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Frankenstein (1818) is the definitive fable about genetic modification gone haywire which is only too relevant to modern times. Victor Frankenstein decides to build a 'man' from assembled body parts stolen from corpses. What results, of course, is a 'monster', but the mastery of Shelley's storytelling leaves a listener asking themselves what a 'monster' really is – and feeling thoroughly frightened.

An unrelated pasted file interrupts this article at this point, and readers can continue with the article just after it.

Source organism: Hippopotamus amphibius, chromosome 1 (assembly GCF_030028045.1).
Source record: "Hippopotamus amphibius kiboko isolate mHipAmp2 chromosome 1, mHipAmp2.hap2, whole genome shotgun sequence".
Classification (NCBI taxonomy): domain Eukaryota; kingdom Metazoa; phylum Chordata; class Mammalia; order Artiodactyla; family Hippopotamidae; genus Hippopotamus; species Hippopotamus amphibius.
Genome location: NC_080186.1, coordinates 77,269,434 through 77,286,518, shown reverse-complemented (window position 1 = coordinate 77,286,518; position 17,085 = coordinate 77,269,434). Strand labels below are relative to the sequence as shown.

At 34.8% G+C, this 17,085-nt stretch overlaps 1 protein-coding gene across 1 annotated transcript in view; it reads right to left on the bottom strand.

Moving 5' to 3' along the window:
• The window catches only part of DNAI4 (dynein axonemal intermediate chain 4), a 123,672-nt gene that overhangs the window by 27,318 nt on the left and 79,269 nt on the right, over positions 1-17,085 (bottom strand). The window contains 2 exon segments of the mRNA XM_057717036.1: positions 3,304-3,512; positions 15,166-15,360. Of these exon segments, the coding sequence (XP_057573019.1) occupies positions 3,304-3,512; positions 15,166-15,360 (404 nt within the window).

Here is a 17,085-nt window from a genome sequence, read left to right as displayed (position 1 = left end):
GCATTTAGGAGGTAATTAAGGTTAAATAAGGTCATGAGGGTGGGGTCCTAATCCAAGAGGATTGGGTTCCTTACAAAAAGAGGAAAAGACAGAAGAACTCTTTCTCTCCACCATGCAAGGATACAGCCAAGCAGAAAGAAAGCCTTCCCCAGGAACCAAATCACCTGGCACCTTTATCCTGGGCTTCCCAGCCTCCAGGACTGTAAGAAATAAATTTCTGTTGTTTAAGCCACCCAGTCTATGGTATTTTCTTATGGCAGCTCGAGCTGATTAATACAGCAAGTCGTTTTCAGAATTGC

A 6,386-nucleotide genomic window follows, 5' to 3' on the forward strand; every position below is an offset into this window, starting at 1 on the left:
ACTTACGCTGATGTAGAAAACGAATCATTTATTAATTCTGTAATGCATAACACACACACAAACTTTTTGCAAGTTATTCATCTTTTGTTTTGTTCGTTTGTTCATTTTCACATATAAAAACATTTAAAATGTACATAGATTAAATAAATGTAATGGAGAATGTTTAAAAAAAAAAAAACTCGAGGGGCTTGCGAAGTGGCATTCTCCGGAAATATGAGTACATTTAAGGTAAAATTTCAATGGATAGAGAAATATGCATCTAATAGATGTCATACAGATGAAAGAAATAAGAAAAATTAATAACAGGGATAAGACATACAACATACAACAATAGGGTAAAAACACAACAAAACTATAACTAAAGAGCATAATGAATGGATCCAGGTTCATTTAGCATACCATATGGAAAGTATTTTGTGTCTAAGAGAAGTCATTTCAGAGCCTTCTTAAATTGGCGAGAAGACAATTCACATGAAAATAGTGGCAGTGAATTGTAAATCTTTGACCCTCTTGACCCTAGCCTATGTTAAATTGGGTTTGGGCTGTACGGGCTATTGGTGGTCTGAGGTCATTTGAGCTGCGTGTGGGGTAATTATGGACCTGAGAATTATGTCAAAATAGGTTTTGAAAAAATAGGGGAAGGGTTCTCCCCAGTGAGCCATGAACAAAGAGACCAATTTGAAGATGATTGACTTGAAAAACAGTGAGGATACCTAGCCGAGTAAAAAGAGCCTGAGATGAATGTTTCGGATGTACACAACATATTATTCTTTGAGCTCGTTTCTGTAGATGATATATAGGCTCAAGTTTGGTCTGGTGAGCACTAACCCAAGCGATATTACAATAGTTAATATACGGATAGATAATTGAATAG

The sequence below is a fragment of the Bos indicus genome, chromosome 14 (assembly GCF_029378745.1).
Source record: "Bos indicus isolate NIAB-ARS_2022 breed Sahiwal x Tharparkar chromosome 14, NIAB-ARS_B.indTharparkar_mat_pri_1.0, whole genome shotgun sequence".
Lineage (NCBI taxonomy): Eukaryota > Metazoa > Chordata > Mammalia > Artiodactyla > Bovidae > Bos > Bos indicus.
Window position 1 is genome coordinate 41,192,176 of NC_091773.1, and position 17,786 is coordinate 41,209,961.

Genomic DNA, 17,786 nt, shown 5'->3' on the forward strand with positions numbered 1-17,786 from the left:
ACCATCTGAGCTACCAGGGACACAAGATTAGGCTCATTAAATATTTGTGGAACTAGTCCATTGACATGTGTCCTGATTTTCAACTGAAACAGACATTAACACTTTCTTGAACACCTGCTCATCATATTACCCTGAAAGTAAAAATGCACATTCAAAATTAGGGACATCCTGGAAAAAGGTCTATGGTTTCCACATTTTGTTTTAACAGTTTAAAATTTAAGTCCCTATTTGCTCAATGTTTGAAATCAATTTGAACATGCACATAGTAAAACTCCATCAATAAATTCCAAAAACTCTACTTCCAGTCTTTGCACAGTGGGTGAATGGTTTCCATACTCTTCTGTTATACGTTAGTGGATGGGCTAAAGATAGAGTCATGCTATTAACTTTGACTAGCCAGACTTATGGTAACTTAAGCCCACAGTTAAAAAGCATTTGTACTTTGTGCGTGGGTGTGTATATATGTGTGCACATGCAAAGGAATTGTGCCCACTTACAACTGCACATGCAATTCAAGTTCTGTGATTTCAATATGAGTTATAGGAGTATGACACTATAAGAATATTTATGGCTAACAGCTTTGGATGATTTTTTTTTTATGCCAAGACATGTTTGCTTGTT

Victor Frankenstein is a brilliant scientist who has been conducting experiments on the re-animation of lifeless bodies. He has conducted experiments on small animals and is now ready to create life in a man he has assembled from body parts he has been collecting from various sites such as graveyards or the gallows. His fiancée Elizabeth and friend Henry Moritz are worried about his health as he spends far too many hours in his laboratory on his experiments. He's successful and the creature he's made come to life is gentle but clearly afraid of fire. Victor's father, Baron Frankenstein, brings his son to his senses and Victor agrees that the monster should be humanely destroyed. Before they can do so however, the monster escapes, leading to disasterous consequences.